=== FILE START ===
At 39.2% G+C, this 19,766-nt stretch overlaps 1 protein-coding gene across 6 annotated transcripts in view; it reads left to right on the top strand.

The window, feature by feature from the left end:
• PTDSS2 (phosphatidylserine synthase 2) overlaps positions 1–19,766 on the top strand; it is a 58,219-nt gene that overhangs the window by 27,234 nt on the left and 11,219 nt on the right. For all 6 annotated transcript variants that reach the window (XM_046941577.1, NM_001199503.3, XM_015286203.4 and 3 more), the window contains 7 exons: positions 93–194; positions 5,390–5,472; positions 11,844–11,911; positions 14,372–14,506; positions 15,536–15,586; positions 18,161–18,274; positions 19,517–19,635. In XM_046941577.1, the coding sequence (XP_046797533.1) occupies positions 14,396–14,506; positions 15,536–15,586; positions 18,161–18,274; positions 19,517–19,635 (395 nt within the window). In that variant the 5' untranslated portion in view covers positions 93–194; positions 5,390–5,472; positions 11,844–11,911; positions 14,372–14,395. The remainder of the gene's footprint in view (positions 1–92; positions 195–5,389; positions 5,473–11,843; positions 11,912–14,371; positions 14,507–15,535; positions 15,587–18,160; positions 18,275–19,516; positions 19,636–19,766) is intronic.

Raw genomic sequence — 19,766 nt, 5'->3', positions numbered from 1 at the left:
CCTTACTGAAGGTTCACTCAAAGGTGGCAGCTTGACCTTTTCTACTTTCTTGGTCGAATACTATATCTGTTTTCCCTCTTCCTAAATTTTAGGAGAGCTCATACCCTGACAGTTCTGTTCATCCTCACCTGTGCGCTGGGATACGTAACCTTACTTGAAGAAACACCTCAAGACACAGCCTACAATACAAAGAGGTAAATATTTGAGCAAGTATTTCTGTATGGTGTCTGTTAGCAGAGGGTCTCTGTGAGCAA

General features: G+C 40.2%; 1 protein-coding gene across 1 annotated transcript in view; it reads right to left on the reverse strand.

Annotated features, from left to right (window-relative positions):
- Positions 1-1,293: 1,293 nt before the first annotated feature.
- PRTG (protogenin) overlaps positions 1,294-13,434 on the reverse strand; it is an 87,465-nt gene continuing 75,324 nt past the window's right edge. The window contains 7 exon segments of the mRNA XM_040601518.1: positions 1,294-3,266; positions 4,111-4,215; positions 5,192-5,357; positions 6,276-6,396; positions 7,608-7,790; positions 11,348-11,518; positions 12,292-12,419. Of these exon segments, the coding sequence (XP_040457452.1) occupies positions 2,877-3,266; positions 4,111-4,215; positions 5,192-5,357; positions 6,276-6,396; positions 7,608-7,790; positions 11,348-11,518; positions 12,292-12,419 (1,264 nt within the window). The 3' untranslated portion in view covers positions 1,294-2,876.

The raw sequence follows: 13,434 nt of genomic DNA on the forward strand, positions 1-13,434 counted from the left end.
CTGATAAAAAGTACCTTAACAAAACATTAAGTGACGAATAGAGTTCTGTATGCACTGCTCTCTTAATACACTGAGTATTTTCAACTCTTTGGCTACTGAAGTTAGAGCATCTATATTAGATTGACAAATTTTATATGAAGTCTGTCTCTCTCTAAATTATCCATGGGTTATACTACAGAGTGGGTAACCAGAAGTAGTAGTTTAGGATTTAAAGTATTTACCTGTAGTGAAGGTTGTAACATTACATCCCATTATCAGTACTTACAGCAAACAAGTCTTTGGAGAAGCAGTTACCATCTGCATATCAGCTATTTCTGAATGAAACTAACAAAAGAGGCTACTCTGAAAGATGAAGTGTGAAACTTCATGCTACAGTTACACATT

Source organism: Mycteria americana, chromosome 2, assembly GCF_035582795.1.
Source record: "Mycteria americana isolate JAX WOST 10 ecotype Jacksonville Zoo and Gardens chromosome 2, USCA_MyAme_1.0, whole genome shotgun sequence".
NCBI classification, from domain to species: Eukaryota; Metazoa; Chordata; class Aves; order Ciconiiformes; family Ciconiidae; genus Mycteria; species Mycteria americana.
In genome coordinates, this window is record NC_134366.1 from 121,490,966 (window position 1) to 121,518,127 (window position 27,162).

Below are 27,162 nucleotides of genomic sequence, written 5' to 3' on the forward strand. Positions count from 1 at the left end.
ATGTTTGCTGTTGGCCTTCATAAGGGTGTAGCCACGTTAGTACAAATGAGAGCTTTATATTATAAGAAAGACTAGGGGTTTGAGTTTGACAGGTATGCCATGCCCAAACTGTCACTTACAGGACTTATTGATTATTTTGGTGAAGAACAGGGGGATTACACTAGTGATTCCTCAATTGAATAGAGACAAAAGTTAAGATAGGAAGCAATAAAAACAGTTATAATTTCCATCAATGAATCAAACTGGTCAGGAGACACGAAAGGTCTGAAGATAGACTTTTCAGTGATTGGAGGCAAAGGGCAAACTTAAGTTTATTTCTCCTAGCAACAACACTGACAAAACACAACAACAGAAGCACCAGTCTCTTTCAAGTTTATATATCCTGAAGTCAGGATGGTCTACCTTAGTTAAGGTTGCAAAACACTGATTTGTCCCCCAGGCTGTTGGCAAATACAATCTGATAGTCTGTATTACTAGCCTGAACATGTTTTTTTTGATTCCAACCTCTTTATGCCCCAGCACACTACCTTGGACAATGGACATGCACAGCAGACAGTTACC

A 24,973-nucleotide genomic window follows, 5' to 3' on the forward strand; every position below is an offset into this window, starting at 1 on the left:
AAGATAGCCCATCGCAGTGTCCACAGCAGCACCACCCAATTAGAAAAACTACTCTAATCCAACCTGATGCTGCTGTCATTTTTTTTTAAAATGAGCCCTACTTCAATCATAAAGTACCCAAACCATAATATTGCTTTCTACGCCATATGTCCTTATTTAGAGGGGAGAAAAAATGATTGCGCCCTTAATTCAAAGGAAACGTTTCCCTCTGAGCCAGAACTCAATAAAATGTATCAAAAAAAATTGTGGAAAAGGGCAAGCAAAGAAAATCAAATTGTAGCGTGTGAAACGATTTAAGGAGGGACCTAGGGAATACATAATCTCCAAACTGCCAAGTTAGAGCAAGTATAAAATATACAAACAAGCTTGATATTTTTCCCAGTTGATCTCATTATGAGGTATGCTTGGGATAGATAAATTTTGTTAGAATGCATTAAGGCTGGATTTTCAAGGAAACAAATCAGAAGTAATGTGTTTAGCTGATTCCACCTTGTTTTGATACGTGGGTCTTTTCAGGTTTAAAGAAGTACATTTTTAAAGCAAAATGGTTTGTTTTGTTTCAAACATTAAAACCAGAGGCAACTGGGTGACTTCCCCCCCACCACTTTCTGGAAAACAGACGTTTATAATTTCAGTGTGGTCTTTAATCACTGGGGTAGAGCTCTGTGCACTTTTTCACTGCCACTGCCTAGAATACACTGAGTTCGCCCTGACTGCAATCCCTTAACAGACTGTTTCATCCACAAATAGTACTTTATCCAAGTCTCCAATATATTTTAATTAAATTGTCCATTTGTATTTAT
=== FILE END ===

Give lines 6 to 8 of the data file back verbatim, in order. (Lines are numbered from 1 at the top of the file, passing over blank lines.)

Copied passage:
General features: G+C 40.2%; 1 protein-coding gene across 1 annotated transcript in view; it reads right to left on the reverse strand.

Annotated features, from left to right (window-relative positions):
- Positions 1-1,293: 1,293 nt before the first annotated feature.